Monday, 31 January 2011

Quote of the Month

Norman Parkinson for Queen Magazine, 1960

Recognition comes when you can name any city and a flood of connections are made that unfold in layers... Together they make a story. These are a mix of realities and perceptions. The city in its totality is a bundle of associations and has connotations from the physical to the intangible, to stories, images, products or even ideas.

Landry, Charles, 2008, The Creative City: A Toolkit for Urban Innovators, London and Sterling, VA: Earthscan.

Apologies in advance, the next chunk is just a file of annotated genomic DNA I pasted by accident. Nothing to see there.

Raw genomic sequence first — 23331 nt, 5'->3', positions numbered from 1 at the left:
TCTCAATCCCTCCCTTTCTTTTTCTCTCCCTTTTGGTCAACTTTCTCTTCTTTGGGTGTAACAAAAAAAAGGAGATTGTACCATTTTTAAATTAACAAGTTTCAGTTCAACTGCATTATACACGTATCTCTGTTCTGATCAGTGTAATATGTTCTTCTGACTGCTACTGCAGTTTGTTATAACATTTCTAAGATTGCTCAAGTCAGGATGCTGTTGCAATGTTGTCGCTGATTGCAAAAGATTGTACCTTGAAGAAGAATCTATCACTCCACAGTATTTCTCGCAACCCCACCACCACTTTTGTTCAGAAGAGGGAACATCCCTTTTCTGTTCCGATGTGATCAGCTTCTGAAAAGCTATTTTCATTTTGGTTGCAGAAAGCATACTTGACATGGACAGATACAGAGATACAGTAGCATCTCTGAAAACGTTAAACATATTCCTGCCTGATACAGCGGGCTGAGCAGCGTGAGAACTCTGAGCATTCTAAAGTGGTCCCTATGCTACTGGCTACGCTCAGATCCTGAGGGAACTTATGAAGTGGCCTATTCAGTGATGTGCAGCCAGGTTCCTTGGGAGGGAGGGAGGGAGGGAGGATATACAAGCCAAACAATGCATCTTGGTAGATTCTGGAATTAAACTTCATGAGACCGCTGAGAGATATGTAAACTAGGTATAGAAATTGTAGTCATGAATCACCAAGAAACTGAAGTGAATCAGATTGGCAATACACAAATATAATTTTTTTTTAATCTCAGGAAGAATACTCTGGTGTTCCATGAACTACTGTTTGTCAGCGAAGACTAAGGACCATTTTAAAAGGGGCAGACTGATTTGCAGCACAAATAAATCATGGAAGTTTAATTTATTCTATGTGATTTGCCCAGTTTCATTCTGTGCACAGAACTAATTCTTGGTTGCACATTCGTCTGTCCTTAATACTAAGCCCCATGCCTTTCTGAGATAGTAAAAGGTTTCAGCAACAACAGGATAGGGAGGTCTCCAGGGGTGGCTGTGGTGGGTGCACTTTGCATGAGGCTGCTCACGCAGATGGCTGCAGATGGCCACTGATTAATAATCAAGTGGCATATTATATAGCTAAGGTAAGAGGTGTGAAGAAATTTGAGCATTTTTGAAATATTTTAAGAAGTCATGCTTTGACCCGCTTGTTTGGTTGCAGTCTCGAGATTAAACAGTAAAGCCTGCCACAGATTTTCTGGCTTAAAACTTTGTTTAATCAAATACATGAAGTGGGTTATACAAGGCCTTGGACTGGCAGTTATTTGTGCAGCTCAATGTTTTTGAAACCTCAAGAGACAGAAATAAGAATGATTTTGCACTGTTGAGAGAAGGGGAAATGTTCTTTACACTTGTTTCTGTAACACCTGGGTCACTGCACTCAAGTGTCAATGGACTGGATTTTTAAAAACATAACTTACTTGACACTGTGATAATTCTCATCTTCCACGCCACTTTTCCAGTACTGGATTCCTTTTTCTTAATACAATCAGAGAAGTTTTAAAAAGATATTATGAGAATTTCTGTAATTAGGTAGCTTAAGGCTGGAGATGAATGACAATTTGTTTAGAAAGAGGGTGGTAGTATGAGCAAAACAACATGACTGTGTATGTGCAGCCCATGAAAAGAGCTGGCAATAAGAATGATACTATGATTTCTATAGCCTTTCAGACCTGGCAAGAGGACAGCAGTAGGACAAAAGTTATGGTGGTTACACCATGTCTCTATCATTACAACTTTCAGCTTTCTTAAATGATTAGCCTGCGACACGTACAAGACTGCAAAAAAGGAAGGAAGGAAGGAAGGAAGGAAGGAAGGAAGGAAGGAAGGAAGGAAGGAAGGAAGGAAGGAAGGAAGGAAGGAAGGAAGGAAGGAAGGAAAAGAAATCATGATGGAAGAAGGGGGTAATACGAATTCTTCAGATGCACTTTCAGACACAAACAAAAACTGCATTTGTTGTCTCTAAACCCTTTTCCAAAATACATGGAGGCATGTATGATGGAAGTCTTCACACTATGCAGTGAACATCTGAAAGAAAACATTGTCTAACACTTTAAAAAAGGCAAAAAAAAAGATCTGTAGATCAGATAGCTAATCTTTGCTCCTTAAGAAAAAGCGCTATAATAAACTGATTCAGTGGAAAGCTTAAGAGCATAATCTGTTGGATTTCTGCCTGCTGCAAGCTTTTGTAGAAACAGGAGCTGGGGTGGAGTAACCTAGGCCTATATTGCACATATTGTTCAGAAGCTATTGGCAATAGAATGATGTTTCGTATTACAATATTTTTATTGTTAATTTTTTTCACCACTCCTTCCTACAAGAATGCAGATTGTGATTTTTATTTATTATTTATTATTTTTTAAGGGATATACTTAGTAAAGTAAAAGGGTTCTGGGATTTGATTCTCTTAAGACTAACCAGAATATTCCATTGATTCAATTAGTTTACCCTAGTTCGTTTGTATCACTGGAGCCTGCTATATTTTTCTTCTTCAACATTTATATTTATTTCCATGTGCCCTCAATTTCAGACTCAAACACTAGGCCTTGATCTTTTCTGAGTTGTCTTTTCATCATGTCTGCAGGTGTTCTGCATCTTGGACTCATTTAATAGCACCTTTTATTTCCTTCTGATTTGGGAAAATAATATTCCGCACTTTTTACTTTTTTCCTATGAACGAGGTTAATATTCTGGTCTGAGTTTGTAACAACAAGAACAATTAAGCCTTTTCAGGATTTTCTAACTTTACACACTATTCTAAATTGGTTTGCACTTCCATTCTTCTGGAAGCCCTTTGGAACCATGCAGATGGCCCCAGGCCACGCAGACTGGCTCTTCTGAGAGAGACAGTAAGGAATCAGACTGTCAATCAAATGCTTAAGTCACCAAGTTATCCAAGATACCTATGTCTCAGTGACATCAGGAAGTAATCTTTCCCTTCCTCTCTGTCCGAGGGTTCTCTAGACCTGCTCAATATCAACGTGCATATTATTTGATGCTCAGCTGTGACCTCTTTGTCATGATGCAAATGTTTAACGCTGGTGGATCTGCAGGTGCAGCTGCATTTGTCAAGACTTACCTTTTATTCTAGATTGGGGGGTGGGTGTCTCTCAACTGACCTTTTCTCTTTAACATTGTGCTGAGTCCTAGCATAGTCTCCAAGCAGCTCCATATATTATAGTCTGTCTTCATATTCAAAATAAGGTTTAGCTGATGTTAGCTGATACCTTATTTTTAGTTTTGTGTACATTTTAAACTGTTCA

This month's quote comes courtesy of Charles Landry, one of the most significant thinkers and practitioners in the field of city planning, in particular in relation to realizing the creative potential of cities for civic and economic good. I made use of this quote in a recent written piece to accompany my recent exhibit in the Work-in-Progress exhibition, which set about portraying the importance of evoking the Fashion City through imagery, including advertising and fashion editorials. What is intriguing about Landry's thoughts here is the idea of the ''layering'' of a given city's reputation built-up over time. Many city's have attempted, and often failed, to develop their reputations as centres of culture, yet this kind of status cannot be created out of nothing, and neither can it be created over night. Both the city's inhabitants and it's outside audience, such as tourists or potential investors, have to believe that such a ''story'', as Landry puts it, exists as much in reality as it does in the glossy images the city wishes to project. In short, the city's ''story'' cannot be ''faked'', it has to be ''authentic'', in real terms, as much as in perception. This is as important for a city that wishes to establish itself as a ''Fashion City'' as any other which might focus on art, architecture, music of film as its marker of cultural status. Concerning the Fashion City, much of the layering of the story is made in the creation of fashion imagery for fashion editorials in glossy magazines and advertising by the leading fashion brands. In the case of London this comes through photographing fashion in the streets, posing models against iconic landmarks, or making use of the ''icons'' of the city, of which London has many, from bright red buses and telephone boxes, through to the black Hackney cabs and bearskin hats of the Queen's Guard. Located in the physical locality of the city, these are much a part of London's fashion ''legend'' as they are an evocative and glamorous stimulus in developing imaginations.

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